molloyd@DebianJessieVM:~$ sudo apt-get install linux-headers-3.16.0-4-amd64
molloyd@DebianJessieVM:~$ cd /usr/src/linux-headers-3.16.0-4-amd64/
molloyd@DebianJessieVM:/usr/src/linux-headers-3.16.0-4-amd64$ ls
arch include Makefile Module.symvers scripts

You can complete the first two articles in this series using any flavor of desktop Linux. However, in this series of articles I build the LKM on the BeagleBone itself, which simplifies the process when compared to cross-compiling. You must install the headers for the exact version of your kernel build. Similar to the desktop installation, use uname to identify the correct installation. For example:
molloyd@beaglebone:~$ uname -a
Linux beaglebone 3.8.13-bone70 #1 SMP Fri Jan 23 02:15:42 UTC 2015 armv7l GNU/Linux

You can download the Linux headers for the BeagleBone platform from Robert Nelson’s website. For example, at: Choose the exact kernel build, and download and install those Linux-headers on your BeagleBone. For example:
molloyd@beaglebone:~/tmp$ wget

100%[===========================>] 8,451,080 2.52M/s in 3.2s
2015-03-17 22:35:45 (2.52 MB/s) - 'linux-headers-3.8.13-bone70_1precise_armhf.deb' saved [8451080/8451080]
molloyd@beaglebone:~/tmp$ sudo dpkg -i ./linux-headers-3.8.13-bone70_1precise_armhf.deb
Selecting previously unselected package linux-headers-3.8.13-bone70

You can then check that the headers have installed correctly:
molloyd@beaglebone:~/tmp$ cd /usr/src/linux-headers-3.8.13-bone70/
molloyd@beaglebone:/usr/src/linux-headers-3.8.13-bone70$ ls
Documentation Module.symvers crypto fs ipc mm scripts tools
Kconfig arch drivers include kernel net security usr
Makefile block firmware init lib samples sound virt

Under the 3.8.13-bone47 Debian distribution for the BeagleBone, you may have to perform an unusual step of creating an empty file timex.h (i.e., touch timex.h) in the directory /usr/src/linux-headers-3.8.13-bone47/arch/arm/
. This step is not necessary under the bone70 build.

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It is very easy to crash the system when you are writing and testing LKMs. It is always possible that such a system crash could corrupt your file system — it is unlikely, but it is possible. Please back up your data and/or use an embedded system, such as the BeagleBone, which can easily be re-flashed. Performing a sudo reboot, or pressing the reset button on the BeagleBone will usually put everything back in order. No BeagleBones were corrupted in the writing of these articles despite many, many system crashes!


The Module Code

The run-time life cycle of a typical computer program is reasonably straightforward. A loader allocates memory for the program, then loads the program and any required shared libraries. Instruction execution begins at some entry point (typically the main() point in C/C++ programs), statements are executed, exceptions are thrown, dynamic memory is allocated and deallocated, and the program eventually runs to completion. On program exit, the operating system identifies any memory leaks and frees lost memory to the pool.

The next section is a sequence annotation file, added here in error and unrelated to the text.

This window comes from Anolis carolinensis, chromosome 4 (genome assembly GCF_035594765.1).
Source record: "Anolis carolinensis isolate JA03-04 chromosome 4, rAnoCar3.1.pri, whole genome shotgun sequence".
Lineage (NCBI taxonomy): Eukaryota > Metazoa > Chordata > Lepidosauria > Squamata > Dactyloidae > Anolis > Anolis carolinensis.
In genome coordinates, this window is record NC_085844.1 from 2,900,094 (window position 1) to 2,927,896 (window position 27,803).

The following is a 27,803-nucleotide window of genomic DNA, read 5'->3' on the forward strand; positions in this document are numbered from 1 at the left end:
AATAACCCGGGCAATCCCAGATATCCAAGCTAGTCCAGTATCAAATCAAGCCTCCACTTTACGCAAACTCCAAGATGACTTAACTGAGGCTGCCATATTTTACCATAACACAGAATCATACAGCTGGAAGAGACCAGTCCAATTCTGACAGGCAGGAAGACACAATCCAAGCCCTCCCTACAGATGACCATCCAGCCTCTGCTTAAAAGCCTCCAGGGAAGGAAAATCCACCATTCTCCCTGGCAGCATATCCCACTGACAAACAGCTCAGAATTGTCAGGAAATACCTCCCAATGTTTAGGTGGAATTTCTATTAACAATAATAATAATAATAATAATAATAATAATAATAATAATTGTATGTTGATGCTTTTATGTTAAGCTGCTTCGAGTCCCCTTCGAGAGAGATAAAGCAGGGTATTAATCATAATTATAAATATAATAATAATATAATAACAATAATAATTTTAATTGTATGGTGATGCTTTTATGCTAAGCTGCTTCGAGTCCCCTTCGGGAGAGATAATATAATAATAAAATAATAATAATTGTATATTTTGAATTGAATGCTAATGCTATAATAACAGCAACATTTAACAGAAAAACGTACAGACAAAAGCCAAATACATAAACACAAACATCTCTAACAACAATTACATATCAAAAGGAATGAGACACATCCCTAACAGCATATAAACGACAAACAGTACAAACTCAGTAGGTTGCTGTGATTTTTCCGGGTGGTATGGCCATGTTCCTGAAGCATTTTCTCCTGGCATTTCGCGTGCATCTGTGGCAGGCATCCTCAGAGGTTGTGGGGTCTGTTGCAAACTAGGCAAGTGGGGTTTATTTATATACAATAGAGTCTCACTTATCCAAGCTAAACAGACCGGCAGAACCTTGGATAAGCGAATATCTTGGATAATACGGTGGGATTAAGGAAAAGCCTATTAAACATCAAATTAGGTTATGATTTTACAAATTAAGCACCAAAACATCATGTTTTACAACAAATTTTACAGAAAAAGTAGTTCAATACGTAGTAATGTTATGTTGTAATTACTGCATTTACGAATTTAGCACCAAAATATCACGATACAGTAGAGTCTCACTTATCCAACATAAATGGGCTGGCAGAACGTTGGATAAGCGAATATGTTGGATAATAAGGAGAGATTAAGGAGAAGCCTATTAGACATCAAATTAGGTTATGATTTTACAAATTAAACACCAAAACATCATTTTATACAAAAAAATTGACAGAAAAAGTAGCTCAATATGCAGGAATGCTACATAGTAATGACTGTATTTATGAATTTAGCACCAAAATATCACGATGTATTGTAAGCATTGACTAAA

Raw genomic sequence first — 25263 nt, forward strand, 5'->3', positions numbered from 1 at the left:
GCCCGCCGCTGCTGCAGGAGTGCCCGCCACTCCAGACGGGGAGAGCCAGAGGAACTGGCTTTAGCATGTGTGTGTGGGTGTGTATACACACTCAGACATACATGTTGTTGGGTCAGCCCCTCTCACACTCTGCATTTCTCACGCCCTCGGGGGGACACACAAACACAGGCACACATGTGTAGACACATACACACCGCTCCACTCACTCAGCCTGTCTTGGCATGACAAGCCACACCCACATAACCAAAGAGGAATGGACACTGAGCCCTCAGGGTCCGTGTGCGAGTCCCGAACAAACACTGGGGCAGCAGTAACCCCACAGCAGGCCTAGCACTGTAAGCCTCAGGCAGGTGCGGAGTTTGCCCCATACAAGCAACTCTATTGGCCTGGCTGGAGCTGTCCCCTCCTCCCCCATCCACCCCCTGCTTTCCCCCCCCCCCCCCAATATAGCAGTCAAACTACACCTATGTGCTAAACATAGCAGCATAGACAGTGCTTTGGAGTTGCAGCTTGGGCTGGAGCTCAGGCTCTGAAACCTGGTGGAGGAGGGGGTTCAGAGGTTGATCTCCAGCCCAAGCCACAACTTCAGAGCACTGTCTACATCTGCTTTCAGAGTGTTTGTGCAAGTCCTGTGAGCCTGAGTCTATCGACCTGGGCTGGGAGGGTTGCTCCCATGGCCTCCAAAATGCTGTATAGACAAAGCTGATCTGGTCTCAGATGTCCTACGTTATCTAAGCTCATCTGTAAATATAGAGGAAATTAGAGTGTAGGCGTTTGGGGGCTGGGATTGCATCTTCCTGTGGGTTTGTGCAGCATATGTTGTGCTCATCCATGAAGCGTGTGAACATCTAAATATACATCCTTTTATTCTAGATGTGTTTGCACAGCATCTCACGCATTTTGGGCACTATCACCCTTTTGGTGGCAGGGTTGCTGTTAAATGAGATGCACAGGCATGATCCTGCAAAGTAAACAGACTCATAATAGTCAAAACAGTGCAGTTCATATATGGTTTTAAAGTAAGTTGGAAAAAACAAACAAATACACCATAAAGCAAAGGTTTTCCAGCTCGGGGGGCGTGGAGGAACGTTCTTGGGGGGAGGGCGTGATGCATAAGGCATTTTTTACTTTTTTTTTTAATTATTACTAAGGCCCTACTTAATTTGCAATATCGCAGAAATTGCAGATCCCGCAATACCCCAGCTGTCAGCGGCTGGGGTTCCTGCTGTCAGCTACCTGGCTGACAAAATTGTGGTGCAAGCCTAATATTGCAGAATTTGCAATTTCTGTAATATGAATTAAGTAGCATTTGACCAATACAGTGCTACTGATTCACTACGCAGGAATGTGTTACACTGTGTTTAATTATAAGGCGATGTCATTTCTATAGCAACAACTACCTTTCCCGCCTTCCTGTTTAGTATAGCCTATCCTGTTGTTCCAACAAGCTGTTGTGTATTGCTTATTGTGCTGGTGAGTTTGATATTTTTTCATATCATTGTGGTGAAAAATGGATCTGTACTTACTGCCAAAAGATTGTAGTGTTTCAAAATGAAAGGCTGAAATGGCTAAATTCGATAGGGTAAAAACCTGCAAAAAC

A kernel module is not an application — for a start there is no main() function! Some of the key differences are that kernel modules:

  • do not execute sequentially— a kernel module registers itself to handle requests using its initialization function, which runs and then terminates. The type of requests that it can handle are defined within the module code. This is quite similar to the event-driven programming model that is commonly utilized in graphical-user interface (GUI) applications.
  • do not have automatic cleanup — any resources that are allocated to the module must be manually released when the module is unloaded, or they may be unavailable until a system reboots.
  • do not have printf() functions — kernel code cannot access libraries of code that is written for the Linux user space. The kernel module lives and runs in kernel space, which has its own memory address space. The interface between kernel space and user space is clearly defined and controlled. We do however have a printk() function that can output information, which can be viewed from within user space.
  • can be interrupted — one conceptually difficult aspect of kernel modules is that they can be used by several different programs/processes at the same time. We have to carefully construct our modules so that they have a consistent and valid behavior when they are interrupted. The BeagleBone has a single-core processor (for the moment) but we still have to consider the impact of multiple processes accessing the module simultaneously.
  • have a higher level of execution privilege — typically, more CPU cycles are allocated to kernel modules than to user-space programs. This sounds like an advantage, however, you have to be very careful that your module does not adversely affect the overall performance of your system.
  • do not have floating-point support — it is kernel code that uses traps to transition from integer to floating-point mode for your user space applications. However, it is very difficult to perform these traps in kernel space. The alternative is to manually save and restore floating point operations — a task that is best avoided and left to your user-space code.

The concepts above are a lot to digest and it is important that they are all addressed, but not all in the first article! Listing 1 provides the code for a first example LKM. When no kernel argument is provided, the code uses the printk() function to display “Hello world!…” in the kernel logs. If the argument “Derek” is provided, then the logs will display “Hello Derek!…” The comments in Listing 1, which are written using a Doxygen style, describe the role of each statement. Further description is available after the code listing below.